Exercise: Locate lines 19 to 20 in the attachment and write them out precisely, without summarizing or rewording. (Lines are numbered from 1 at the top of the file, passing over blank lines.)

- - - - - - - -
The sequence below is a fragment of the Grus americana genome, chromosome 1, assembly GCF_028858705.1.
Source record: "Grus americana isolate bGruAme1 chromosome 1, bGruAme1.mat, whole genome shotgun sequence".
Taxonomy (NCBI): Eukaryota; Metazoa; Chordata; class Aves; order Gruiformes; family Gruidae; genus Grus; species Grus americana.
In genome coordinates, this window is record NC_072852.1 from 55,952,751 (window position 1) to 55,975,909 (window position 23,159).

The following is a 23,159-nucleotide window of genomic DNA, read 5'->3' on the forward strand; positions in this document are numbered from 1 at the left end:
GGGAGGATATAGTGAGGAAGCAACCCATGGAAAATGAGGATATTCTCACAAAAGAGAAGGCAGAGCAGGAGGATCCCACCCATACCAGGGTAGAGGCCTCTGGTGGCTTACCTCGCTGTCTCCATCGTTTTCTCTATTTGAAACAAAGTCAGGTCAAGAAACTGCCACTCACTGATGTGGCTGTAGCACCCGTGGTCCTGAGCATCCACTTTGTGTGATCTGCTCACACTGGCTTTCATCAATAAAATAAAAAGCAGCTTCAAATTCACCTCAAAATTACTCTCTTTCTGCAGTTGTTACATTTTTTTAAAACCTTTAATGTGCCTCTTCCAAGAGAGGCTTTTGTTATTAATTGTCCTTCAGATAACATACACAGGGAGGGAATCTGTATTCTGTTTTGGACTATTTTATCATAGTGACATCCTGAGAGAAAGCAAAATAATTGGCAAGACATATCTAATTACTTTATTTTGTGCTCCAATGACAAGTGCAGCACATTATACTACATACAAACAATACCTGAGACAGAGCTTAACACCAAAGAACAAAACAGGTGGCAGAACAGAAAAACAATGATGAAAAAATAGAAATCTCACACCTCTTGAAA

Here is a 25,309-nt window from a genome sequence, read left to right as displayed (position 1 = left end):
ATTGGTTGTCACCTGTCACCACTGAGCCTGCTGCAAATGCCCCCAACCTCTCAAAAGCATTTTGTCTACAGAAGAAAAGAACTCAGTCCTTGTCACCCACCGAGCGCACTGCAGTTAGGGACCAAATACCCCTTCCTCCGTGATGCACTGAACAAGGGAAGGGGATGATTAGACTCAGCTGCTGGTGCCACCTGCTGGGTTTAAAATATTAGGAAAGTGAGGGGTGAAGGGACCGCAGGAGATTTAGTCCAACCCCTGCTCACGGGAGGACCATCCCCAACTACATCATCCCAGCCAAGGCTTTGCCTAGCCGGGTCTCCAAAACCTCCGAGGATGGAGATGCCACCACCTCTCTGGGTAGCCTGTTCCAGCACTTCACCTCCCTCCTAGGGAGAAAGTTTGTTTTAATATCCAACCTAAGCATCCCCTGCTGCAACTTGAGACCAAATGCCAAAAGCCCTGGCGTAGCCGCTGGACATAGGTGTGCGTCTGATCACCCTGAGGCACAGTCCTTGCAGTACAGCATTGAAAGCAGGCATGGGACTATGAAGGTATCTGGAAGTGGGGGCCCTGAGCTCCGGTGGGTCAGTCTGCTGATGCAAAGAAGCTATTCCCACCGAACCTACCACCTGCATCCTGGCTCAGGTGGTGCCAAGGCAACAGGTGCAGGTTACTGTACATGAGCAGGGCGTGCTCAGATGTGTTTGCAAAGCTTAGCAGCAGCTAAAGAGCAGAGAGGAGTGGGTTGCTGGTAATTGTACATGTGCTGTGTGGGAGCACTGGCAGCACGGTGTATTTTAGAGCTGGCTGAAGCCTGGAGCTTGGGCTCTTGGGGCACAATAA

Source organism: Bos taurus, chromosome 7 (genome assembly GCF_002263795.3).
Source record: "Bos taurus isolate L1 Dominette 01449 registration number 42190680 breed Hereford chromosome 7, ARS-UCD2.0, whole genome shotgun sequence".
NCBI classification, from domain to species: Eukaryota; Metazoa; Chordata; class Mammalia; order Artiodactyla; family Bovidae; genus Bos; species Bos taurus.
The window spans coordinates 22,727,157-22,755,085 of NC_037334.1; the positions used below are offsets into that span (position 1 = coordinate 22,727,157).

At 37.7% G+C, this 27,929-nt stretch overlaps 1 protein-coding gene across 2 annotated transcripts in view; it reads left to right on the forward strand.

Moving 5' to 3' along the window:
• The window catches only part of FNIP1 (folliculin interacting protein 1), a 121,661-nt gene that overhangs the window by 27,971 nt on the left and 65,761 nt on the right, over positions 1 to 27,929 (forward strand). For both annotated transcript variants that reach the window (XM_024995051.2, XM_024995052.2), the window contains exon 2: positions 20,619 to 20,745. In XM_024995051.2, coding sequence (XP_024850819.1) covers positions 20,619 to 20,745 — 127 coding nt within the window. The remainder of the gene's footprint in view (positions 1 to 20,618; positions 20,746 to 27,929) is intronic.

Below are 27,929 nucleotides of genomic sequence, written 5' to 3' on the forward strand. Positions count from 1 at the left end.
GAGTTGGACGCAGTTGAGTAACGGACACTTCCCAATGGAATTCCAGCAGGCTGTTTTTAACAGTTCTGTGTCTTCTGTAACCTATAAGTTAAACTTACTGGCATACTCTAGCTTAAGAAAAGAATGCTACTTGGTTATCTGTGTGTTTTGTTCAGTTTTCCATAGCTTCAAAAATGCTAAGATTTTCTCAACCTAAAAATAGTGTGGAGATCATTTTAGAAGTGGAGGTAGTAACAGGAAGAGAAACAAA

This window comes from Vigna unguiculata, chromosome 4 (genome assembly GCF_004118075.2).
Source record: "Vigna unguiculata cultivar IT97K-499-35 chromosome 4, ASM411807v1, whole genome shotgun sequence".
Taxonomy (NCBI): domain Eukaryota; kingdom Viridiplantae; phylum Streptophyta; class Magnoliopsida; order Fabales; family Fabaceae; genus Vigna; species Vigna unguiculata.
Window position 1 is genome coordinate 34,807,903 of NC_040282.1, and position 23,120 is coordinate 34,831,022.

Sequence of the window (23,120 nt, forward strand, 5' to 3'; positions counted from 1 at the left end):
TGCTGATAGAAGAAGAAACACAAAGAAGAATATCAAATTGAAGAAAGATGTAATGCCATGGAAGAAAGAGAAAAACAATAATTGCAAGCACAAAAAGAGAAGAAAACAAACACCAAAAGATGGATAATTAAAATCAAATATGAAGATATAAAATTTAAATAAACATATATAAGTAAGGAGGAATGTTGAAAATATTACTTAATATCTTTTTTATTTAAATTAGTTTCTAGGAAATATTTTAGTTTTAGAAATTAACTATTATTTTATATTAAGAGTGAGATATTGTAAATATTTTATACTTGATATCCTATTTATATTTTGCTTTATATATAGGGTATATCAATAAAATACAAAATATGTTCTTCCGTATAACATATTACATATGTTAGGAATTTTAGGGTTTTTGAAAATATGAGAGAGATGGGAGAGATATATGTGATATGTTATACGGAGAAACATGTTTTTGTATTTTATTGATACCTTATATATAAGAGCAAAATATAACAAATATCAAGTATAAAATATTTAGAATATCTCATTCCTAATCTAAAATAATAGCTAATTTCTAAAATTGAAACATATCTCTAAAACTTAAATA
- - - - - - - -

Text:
Source record: "Vigna unguiculata cultivar IT97K-499-35 chromosome 4, ASM411807v1, whole genome shotgun sequence".
Taxonomy (NCBI): domain Eukaryota; kingdom Viridiplantae; phylum Streptophyta; class Magnoliopsida; order Fabales; family Fabaceae; genus Vigna; species Vigna unguiculata.